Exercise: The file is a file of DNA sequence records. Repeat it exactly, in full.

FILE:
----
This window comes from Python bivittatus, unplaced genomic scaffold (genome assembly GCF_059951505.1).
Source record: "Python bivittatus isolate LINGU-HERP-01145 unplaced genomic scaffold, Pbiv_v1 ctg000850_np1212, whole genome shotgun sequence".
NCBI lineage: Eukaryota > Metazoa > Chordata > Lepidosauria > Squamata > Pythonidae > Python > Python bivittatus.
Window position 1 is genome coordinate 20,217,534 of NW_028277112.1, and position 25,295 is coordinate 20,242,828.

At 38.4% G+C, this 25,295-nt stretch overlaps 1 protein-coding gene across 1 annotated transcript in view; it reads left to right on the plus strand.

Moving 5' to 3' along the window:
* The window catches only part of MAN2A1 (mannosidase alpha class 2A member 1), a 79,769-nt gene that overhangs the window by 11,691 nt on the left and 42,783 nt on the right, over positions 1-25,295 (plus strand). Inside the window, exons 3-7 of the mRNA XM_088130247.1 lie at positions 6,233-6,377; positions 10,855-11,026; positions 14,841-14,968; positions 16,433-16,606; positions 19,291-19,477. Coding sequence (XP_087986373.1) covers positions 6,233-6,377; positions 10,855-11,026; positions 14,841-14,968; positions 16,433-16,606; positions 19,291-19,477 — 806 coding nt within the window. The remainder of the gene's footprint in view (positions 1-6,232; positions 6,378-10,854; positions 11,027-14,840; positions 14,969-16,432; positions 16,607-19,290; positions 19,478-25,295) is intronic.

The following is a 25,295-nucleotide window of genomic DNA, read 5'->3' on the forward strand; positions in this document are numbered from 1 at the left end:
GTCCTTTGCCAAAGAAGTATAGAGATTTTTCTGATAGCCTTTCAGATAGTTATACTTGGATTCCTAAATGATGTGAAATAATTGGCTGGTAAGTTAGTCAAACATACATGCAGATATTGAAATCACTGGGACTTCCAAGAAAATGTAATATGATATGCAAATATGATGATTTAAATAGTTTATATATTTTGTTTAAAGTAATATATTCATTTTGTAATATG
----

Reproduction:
This window comes from Python bivittatus, unplaced genomic scaffold (genome assembly GCF_059951505.1).
Source record: "Python bivittatus isolate LINGU-HERP-01145 unplaced genomic scaffold, Pbiv_v1 ctg000850_np1212, whole genome shotgun sequence".
NCBI lineage: Eukaryota > Metazoa > Chordata > Lepidosauria > Squamata > Pythonidae > Python > Python bivittatus.
Window position 1 is genome coordinate 20,217,534 of NW_028277112.1, and position 25,295 is coordinate 20,242,828.

At 38.4% G+C, this 25,295-nt stretch overlaps 1 protein-coding gene across 1 annotated transcript in view; it reads left to right on the plus strand.

Moving 5' to 3' along the window:
* The window catches only part of MAN2A1 (mannosidase alpha class 2A member 1), a 79,769-nt gene that overhangs the window by 11,691 nt on the left and 42,783 nt on the right, over positions 1-25,295 (plus strand). Inside the window, exons 3-7 of the mRNA XM_088130247.1 lie at positions 6,233-6,377; positions 10,855-11,026; positions 14,841-14,968; positions 16,433-16,606; positions 19,291-19,477. Coding sequence (XP_087986373.1) covers positions 6,233-6,377; positions 10,855-11,026; positions 14,841-14,968; positions 16,433-16,606; positions 19,291-19,477 — 806 coding nt within the window. The remainder of the gene's footprint in view (positions 1-6,232; positions 6,378-10,854; positions 11,027-14,840; positions 14,969-16,432; positions 16,607-19,290; positions 19,478-25,295) is intronic.

The following is a 25,295-nucleotide window of genomic DNA, read 5'->3' on the forward strand; positions in this document are numbered from 1 at the left end:
GTCCTTTGCCAAAGAAGTATAGAGATTTTTCTGATAGCCTTTCAGATAGTTATACTTGGATTCCTAAATGATGTGAAATAATTGGCTGGTAAGTTAGTCAAACATACATGCAGATATTGAAATCACTGGGACTTCCAAGAAAATGTAATATGATATGCAAATATGATGATTTAAATAGTTTATATATTTTGTTTAAAGTAATATATTCATTTTGTAATATG